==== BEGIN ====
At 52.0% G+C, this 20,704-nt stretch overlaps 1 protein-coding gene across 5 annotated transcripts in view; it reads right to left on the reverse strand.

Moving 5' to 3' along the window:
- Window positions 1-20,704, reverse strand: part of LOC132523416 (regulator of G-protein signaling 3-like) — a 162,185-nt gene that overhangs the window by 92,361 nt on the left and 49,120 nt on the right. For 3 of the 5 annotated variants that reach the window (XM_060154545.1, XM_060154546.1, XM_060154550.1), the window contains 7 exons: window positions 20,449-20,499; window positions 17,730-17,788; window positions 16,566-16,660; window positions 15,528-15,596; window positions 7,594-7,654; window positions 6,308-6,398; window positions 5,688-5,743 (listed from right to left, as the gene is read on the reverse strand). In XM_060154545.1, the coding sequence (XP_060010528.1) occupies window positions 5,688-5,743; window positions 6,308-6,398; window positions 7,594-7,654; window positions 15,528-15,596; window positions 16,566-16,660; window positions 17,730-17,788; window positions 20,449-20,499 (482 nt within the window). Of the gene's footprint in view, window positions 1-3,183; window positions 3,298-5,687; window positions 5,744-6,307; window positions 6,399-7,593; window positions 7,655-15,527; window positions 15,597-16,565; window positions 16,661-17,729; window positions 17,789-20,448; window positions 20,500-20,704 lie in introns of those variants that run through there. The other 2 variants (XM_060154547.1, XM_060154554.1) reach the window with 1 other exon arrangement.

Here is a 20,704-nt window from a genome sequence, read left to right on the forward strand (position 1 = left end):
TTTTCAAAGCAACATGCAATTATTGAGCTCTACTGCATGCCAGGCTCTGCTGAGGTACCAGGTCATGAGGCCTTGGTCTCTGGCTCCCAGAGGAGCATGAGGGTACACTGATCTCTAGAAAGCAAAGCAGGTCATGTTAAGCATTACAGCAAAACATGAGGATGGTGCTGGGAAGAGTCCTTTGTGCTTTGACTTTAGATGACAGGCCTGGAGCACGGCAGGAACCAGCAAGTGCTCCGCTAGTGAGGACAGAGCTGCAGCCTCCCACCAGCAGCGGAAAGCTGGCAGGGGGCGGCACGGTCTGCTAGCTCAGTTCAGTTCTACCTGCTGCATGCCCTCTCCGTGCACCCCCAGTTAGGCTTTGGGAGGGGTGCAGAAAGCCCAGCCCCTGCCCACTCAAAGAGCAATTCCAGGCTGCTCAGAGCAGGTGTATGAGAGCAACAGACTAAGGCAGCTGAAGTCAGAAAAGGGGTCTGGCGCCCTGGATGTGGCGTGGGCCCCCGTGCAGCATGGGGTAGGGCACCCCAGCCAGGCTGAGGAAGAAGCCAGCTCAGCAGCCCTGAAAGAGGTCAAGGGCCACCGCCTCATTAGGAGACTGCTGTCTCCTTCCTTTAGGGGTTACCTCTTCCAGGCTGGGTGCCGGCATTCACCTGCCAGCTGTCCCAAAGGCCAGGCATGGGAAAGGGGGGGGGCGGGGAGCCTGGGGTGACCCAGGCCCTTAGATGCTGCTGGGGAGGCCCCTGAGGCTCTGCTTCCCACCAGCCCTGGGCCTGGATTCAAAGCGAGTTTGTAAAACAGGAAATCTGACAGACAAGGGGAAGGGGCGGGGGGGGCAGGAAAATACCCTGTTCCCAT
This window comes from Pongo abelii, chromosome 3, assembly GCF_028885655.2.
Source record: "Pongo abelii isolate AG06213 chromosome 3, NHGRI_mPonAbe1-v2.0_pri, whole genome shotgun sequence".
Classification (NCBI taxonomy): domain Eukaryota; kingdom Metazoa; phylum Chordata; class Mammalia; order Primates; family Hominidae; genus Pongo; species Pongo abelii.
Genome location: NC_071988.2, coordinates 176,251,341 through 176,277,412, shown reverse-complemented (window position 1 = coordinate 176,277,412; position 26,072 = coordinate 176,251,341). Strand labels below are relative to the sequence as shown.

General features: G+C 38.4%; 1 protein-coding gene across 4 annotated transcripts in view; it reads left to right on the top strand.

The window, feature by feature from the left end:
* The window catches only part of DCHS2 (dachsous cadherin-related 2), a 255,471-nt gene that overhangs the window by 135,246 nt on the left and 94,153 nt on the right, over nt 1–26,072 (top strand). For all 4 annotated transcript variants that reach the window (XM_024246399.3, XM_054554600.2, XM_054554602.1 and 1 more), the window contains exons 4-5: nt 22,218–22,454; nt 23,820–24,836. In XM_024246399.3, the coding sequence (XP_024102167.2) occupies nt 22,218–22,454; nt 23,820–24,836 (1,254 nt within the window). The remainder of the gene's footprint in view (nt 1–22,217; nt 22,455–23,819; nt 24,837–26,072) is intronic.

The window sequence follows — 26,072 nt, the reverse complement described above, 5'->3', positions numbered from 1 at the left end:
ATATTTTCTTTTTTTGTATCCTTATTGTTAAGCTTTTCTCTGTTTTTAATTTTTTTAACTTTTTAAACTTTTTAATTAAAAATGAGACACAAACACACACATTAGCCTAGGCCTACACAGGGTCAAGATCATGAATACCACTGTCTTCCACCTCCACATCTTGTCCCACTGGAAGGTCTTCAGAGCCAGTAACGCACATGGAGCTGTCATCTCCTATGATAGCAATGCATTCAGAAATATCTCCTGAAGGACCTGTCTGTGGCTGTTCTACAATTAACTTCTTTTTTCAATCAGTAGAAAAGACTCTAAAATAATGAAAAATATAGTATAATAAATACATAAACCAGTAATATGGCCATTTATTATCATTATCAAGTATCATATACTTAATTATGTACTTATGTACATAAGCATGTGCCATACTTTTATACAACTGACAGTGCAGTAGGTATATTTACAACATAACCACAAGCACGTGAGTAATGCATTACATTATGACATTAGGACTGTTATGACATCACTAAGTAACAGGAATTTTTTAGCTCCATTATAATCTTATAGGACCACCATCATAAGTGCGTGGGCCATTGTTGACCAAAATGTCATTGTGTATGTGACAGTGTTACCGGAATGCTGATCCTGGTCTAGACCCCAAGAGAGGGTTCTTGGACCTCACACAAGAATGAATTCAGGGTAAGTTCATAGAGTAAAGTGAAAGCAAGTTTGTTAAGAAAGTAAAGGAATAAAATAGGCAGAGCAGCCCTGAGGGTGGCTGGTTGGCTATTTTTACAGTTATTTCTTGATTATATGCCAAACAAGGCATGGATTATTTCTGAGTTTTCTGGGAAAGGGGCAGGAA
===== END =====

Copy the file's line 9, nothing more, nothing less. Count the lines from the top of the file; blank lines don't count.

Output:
Genome location: NC_071988.2, coordinates 176,251,341 through 176,277,412, shown reverse-complemented (window position 1 = coordinate 176,277,412; position 26,072 = coordinate 176,251,341). Strand labels below are relative to the sequence as shown.